But it isn't just the right that is in a pickle over morality. Lord (Melvyn) Bragg spits generally in the direction of the BBC for "dumbing down" - and isn't the adoption of that American expression a perfect example of the thing itself? - and then Polly Toynbee does so more specifically, for its calling a series on modern sexuality, Adult Lives. Haven't liberal elitists, such as Bragg and Toynbee, worked all their lives to produce a situation in which the BBC can put on a sex show to celebrate being a dominatrix as a valid lifestyle choice, or whatever? So the right are up in arms, pardon the pun, over the Government selling military hardware to dictators, and the left about permissiveness on TV. That solar eclipse seems to have stood the world on its head.
Meanwhile, some focus group somewhere seems to have told William Hague that the British don't like hypocrisy. Hence "what we cannot stand is the hypocrisy of the British government on this matter" has been programmed into almost everything he says about anything. He has clearly also been told that the public is impressed by Tony Blair's record on Northern Ireland, which he therefore has to discredit if he is ever to see the inside of 10 Downing Street. So another thing he cannot stand is Mr Blair's "lack of integrity", for instance concerning the supposed IRA ceasefire.
The worst that can fairly be said against the Prime Minister on the evidence, is that, in all honesty, he has made a bad call. Not to give him credit for good faith comes perilously close to undermining his position as a negotiator to be trusted. The Prime Minister's assessment that there are those who want to pick the Good Friday Agreement to pieces is surely unarguable - or maybe Mr Hague has stopped reading the Daily Telegraph. Attacking Mr Blair's honesty is one of the right's favourite tactics (which could be why his public standing seems to go up and up). But it's pots and kettles time here as well. Labour says the Tories are themselves hypocrites, because they wanted a bi-partisan approach to Northern Ireland when they were in power, whereas now they are just being partisan. It is enough to give hypocrisy a bad name.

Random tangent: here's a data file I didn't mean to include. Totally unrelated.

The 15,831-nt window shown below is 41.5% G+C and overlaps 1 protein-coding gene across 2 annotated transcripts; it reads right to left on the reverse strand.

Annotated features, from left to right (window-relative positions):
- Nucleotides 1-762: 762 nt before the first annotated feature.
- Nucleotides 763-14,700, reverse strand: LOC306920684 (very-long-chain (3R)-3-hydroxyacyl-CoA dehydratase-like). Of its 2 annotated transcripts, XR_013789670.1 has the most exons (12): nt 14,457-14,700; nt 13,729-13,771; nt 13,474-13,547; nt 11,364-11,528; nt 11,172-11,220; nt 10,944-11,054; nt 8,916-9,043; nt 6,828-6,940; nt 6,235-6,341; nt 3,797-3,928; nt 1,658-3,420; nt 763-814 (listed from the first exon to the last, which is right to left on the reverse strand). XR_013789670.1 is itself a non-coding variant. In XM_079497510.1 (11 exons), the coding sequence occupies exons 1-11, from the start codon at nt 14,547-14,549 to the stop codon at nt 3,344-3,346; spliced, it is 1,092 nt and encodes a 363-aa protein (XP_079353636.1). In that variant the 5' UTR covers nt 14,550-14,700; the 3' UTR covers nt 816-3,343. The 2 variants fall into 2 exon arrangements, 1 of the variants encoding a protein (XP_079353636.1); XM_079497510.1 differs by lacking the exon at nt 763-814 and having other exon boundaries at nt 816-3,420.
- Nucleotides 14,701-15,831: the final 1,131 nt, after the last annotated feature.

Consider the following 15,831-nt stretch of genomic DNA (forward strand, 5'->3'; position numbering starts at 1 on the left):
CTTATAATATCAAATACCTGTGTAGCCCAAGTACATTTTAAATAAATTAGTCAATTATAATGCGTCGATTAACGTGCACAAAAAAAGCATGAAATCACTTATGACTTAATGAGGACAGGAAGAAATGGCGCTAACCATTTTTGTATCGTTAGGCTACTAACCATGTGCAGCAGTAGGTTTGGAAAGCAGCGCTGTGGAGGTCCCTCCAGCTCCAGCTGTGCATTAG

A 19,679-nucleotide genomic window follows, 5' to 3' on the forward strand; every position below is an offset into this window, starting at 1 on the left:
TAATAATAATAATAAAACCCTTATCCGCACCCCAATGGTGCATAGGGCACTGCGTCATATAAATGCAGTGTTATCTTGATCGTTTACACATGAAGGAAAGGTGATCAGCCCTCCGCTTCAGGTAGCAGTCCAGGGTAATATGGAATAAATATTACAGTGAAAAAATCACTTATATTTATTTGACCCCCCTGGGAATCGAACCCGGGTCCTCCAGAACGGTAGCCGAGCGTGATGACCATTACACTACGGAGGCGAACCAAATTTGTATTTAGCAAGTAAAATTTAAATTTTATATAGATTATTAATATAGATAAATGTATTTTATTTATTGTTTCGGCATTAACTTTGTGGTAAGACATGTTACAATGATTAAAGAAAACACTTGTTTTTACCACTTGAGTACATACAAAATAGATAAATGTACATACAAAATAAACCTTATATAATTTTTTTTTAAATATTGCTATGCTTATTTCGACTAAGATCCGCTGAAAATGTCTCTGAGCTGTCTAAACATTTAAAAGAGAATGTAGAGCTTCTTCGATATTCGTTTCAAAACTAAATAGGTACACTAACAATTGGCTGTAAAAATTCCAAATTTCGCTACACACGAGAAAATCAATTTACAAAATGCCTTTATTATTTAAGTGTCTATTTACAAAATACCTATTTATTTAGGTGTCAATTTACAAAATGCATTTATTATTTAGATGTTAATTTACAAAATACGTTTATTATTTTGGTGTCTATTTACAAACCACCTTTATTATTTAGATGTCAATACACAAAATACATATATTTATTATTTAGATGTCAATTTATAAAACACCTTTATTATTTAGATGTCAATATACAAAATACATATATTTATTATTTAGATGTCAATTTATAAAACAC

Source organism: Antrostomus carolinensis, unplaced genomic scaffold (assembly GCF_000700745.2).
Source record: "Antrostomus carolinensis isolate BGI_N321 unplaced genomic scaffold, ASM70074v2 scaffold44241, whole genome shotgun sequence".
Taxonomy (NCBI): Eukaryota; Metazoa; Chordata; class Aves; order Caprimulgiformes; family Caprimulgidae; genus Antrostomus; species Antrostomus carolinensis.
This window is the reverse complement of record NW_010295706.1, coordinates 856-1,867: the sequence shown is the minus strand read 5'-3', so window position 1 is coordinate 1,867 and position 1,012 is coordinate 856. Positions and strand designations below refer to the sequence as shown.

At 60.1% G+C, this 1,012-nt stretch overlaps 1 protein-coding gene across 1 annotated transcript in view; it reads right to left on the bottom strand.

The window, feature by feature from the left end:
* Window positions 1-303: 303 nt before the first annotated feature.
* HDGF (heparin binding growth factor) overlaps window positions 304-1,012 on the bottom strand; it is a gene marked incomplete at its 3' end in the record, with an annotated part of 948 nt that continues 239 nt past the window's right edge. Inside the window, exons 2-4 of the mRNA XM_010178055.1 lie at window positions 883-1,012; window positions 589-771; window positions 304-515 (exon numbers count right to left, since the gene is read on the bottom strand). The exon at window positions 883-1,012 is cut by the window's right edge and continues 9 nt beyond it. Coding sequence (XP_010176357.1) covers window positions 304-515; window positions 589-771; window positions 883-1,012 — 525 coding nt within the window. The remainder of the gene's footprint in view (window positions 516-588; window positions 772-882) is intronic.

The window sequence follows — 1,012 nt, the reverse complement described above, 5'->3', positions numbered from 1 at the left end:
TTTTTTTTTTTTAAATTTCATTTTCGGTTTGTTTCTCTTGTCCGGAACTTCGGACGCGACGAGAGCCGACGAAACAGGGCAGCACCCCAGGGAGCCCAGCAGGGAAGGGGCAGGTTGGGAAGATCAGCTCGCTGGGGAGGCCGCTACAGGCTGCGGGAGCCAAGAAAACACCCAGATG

Wherever you look, nobody scores high marks for moral consistency in modern British society. European statistics suggest we are among the most frequent smackers of young children; and yet we like to think we love animals. A 14-year-old boy gets a 12-year-old girl pregnant and blames sex education. Even to say this is hypocrisy is to impose too much of a pattern on it. Hypocrisy is the tribute vice pays to virtue, said the Duc de la Rochefoucauld; but that implies a working knowledge of the difference between them. He was French, and the French know how to do hypocrisy properly. The characteristic of British morality is not hypocrisy but incoherence, the willingness to live with non sequiturs and contradictions and not to see anything amiss. That, and a warm glow of self-satisfaction.
In that lies the reason for all this moral muddle. Which brings us back to Tony Blair. His view of morality, as expressed at the time awkward questions were being asked about Bernie Ecclestone's pounds 1m grant to Labour, is a very common one. It could be summed up as "Look, I am a good bloke, how can anything I do be bad?" (Shades here of Robin Cook's "my foreign policy is ethical because I am ethical", the attitude which famously drove his former wife up the wall). In other words, a good action is the action of a good person, end of argument. But in this age of subjective individualism, being a good person means little more than feeling good about oneself. It doesn't take a course in Jesuit moral theology to see how full of holes that is, and the infinite possibilities for smug self-delusion and contradiction it opens up. Ironically, even a sincere piece of honest hypocrisy would be better than that.